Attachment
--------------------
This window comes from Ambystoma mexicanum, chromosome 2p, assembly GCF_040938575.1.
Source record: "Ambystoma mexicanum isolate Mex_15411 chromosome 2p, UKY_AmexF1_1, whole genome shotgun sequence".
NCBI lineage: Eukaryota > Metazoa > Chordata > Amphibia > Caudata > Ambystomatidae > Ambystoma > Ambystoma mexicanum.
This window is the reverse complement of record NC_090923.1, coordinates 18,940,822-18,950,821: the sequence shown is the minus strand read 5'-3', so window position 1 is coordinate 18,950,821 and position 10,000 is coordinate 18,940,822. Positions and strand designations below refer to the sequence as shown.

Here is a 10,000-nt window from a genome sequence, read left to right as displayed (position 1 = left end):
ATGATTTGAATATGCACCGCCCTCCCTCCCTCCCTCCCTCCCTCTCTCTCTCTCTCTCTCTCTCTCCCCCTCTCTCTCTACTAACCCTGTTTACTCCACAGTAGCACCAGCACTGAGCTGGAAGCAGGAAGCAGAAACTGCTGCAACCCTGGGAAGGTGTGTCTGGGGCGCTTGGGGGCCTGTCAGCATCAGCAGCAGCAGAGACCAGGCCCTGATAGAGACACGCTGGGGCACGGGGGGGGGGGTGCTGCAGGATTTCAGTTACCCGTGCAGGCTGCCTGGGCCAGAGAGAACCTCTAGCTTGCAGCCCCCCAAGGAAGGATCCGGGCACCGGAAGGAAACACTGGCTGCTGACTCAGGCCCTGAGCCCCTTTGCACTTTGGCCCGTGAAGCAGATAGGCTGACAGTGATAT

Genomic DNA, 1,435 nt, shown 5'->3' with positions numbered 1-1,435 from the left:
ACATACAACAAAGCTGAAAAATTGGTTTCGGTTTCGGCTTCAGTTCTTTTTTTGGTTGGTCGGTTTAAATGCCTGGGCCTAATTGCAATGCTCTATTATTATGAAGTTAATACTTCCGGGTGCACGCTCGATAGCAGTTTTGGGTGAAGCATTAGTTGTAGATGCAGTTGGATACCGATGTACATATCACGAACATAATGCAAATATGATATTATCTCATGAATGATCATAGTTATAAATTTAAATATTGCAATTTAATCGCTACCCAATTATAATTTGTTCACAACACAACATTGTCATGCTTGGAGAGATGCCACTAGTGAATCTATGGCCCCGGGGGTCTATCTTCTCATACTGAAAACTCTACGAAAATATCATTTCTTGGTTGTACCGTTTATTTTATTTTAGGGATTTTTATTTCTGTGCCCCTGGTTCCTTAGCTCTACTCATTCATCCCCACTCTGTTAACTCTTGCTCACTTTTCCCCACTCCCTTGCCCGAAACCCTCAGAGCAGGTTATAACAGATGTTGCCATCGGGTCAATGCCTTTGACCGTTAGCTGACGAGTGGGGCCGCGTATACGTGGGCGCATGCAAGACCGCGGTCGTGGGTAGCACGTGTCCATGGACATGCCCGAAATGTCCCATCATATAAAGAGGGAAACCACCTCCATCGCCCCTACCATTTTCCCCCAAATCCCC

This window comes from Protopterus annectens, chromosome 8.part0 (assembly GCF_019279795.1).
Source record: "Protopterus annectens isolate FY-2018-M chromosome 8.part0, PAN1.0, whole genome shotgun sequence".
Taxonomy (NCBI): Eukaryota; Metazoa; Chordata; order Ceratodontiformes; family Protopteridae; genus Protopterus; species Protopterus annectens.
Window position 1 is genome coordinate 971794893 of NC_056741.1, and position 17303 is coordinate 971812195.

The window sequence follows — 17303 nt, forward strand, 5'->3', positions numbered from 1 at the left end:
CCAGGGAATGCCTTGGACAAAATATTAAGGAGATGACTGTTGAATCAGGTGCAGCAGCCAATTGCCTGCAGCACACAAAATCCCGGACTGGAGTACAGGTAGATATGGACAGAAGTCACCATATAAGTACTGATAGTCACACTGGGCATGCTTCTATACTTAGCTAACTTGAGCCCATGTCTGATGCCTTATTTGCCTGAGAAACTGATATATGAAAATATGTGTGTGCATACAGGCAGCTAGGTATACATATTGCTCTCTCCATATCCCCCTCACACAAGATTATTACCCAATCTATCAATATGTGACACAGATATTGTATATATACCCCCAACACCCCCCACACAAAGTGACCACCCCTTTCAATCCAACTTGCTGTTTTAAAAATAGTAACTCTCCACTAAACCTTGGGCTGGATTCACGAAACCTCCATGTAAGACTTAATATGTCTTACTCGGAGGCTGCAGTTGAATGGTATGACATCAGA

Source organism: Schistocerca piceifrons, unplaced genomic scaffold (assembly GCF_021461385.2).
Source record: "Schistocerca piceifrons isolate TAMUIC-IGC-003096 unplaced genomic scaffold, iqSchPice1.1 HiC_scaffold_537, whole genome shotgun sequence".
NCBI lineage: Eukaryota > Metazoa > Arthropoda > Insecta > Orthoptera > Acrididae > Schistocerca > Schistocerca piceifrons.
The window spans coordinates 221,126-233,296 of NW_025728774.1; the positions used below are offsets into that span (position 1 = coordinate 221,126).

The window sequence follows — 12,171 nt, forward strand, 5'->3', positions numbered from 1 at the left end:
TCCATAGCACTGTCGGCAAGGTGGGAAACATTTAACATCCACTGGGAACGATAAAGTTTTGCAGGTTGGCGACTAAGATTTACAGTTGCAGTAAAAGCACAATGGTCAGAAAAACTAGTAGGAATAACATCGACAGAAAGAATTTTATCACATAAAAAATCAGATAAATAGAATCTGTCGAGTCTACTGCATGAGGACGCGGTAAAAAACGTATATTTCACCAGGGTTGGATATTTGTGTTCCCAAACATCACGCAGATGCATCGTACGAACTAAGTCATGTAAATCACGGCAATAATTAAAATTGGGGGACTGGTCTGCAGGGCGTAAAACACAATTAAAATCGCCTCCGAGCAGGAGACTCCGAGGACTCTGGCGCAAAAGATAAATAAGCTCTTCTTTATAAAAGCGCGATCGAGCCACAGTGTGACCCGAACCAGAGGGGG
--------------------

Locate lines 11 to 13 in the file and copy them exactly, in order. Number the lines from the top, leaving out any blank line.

Taxonomy (NCBI): Eukaryota; Metazoa; Chordata; order Ceratodontiformes; family Protopteridae; genus Protopterus; species Protopterus annectens.
Window position 1 is genome coordinate 971794893 of NC_056741.1, and position 17303 is coordinate 971812195.

The window sequence follows — 17303 nt, forward strand, 5'->3', positions numbered from 1 at the left end: